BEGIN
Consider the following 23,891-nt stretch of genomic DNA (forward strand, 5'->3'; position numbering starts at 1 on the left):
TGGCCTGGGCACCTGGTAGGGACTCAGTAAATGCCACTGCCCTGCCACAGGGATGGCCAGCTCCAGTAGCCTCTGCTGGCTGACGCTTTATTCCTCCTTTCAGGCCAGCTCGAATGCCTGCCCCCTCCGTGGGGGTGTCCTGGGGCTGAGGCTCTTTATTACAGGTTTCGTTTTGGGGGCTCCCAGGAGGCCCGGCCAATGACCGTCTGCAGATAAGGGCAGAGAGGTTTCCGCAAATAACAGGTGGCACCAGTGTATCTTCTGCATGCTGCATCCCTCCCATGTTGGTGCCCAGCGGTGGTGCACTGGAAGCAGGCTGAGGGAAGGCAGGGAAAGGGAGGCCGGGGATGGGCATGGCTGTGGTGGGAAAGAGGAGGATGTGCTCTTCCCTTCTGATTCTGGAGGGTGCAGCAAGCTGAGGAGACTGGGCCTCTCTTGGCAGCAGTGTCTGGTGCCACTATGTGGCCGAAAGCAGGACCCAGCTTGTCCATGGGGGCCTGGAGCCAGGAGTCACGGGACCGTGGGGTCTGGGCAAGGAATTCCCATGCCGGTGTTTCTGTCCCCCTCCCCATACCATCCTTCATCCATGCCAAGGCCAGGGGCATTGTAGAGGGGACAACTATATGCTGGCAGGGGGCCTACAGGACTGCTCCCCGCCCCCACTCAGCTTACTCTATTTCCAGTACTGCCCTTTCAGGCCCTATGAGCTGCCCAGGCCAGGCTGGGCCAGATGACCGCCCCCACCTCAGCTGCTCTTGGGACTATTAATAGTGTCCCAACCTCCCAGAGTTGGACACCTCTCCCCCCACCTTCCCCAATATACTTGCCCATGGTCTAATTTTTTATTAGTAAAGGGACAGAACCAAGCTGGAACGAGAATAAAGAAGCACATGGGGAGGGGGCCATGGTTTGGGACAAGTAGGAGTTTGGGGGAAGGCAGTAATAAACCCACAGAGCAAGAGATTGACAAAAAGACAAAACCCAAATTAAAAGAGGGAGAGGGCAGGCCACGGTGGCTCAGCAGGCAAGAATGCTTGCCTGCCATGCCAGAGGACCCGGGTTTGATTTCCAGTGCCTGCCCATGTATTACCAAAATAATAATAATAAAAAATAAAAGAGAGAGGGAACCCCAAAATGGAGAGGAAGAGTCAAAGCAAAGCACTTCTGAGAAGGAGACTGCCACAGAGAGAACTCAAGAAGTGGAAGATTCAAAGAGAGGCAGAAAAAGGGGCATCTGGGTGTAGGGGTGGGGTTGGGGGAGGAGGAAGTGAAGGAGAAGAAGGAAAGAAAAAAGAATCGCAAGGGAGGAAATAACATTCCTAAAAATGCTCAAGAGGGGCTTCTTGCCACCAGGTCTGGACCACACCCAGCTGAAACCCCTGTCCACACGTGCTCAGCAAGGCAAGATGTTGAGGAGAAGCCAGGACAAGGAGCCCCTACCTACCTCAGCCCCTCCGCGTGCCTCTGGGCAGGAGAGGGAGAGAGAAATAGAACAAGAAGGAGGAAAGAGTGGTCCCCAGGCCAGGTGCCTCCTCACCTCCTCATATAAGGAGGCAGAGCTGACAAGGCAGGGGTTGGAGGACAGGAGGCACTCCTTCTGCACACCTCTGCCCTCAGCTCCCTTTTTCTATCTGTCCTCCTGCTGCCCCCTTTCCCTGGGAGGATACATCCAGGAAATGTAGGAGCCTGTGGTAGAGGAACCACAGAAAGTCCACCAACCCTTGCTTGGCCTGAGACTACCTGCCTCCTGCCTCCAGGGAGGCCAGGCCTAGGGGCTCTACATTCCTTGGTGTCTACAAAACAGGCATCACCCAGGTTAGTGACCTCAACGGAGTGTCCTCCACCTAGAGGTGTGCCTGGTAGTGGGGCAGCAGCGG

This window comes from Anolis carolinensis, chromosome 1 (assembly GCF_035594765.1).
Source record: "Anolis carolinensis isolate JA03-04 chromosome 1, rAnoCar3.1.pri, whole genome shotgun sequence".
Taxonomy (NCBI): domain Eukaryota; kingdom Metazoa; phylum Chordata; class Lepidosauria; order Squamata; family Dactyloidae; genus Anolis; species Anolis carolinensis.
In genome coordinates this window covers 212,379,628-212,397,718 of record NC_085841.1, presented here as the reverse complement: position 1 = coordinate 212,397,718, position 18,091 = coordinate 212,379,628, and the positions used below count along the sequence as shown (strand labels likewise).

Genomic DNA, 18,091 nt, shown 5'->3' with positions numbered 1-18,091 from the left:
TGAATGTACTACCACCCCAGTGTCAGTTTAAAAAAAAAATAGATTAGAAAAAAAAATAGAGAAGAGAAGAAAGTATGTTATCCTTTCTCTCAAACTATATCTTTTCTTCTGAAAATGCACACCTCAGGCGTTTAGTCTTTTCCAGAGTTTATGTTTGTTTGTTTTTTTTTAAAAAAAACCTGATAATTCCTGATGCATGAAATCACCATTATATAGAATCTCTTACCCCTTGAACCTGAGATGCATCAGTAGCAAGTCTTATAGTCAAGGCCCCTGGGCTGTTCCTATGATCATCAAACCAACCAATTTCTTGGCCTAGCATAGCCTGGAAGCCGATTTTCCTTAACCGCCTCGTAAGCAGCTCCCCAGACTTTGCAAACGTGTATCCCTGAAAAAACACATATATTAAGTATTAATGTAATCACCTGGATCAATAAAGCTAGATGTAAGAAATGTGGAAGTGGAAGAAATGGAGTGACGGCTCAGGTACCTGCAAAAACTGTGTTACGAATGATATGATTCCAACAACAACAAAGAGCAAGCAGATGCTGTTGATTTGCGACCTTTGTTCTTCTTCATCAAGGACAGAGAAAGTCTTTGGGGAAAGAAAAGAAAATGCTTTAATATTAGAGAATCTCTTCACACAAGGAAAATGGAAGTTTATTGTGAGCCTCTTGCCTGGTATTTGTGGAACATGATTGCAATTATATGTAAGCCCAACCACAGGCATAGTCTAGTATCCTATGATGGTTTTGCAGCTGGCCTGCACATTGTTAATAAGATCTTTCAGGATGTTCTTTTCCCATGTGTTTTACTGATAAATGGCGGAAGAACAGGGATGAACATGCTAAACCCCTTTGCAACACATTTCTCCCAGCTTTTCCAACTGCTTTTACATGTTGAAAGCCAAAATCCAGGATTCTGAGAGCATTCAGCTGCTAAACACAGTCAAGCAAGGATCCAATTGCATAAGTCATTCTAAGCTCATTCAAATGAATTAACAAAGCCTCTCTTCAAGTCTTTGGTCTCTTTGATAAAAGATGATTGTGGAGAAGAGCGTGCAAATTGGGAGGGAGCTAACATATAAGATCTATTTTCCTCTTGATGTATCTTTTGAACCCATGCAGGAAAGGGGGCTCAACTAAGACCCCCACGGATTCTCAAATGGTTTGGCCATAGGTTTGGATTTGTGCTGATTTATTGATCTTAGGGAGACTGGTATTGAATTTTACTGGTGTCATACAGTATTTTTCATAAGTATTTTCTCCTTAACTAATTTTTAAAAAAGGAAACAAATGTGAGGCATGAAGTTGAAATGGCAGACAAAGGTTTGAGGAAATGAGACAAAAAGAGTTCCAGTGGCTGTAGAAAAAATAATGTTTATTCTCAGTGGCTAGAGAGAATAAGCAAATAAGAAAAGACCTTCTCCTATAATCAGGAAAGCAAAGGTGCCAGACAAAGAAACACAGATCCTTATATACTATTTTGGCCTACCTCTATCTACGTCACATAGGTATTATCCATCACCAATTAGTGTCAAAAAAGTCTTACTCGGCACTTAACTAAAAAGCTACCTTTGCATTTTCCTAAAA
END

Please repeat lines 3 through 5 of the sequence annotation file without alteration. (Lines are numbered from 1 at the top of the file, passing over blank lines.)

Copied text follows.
This window comes from Anolis carolinensis, chromosome 1 (assembly GCF_035594765.1).
Source record: "Anolis carolinensis isolate JA03-04 chromosome 1, rAnoCar3.1.pri, whole genome shotgun sequence".
Taxonomy (NCBI): domain Eukaryota; kingdom Metazoa; phylum Chordata; class Lepidosauria; order Squamata; family Dactyloidae; genus Anolis; species Anolis carolinensis.